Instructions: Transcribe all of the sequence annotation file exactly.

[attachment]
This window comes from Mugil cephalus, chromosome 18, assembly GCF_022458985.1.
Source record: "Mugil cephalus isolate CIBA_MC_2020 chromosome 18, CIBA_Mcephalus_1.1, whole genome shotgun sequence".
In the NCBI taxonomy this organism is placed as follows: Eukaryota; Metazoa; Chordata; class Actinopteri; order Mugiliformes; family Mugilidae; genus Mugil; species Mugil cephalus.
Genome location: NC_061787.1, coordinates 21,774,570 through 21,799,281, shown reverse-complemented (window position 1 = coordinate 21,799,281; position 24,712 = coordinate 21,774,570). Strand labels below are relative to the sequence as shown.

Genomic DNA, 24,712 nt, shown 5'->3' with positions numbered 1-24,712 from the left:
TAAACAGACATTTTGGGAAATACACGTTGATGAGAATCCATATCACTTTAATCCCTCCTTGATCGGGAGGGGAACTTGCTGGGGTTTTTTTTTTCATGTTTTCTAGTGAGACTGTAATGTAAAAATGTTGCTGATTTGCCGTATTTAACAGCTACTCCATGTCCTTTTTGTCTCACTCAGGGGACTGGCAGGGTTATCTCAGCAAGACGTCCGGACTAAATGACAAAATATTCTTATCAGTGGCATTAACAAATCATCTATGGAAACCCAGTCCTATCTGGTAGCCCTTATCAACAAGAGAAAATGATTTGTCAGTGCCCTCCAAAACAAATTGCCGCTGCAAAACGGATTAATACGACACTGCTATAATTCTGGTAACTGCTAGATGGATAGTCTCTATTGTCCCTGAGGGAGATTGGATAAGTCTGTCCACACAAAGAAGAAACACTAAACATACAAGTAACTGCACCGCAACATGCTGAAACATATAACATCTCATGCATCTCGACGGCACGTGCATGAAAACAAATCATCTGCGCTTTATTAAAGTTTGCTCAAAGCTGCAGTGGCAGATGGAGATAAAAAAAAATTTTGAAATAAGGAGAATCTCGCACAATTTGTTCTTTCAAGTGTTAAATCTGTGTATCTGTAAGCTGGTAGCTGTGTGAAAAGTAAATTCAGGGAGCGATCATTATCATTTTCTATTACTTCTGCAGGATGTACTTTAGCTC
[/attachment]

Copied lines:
This window comes from Mugil cephalus, chromosome 18, assembly GCF_022458985.1.
Source record: "Mugil cephalus isolate CIBA_MC_2020 chromosome 18, CIBA_Mcephalus_1.1, whole genome shotgun sequence".
In the NCBI taxonomy this organism is placed as follows: Eukaryota; Metazoa; Chordata; class Actinopteri; order Mugiliformes; family Mugilidae; genus Mugil; species Mugil cephalus.
Genome location: NC_061787.1, coordinates 21,774,570 through 21,799,281, shown reverse-complemented (window position 1 = coordinate 21,799,281; position 24,712 = coordinate 21,774,570). Strand labels below are relative to the sequence as shown.

Genomic DNA, 24,712 nt, shown 5'->3' with positions numbered 1-24,712 from the left:
TAAACAGACATTTTGGGAAATACACGTTGATGAGAATCCATATCACTTTAATCCCTCCTTGATCGGGAGGGGAACTTGCTGGGGTTTTTTTTTTCATGTTTTCTAGTGAGACTGTAATGTAAAAATGTTGCTGATTTGCCGTATTTAACAGCTACTCCATGTCCTTTTTGTCTCACTCAGGGGACTGGCAGGGTTATCTCAGCAAGACGTCCGGACTAAATGACAAAATATTCTTATCAGTGGCATTAACAAATCATCTATGGAAACCCAGTCCTATCTGGTAGCCCTTATCAACAAGAGAAAATGATTTGTCAGTGCCCTCCAAAACAAATTGCCGCTGCAAAACGGATTAATACGACACTGCTATAATTCTGGTAACTGCTAGATGGATAGTCTCTATTGTCCCTGAGGGAGATTGGATAAGTCTGTCCACACAAAGAAGAAACACTAAACATACAAGTAACTGCACCGCAACATGCTGAAACATATAACATCTCATGCATCTCGACGGCACGTGCATGAAAACAAATCATCTGCGCTTTATTAAAGTTTGCTCAAAGCTGCAGTGGCAGATGGAGATAAAAAAAAATTTTGAAATAAGGAGAATCTCGCACAATTTGTTCTTTCAAGTGTTAAATCTGTGTATCTGTAAGCTGGTAGCTGTGTGAAAAGTAAATTCAGGGAGCGATCATTATCATTTTCTATTACTTCTGCAGGATGTACTTTAGCTC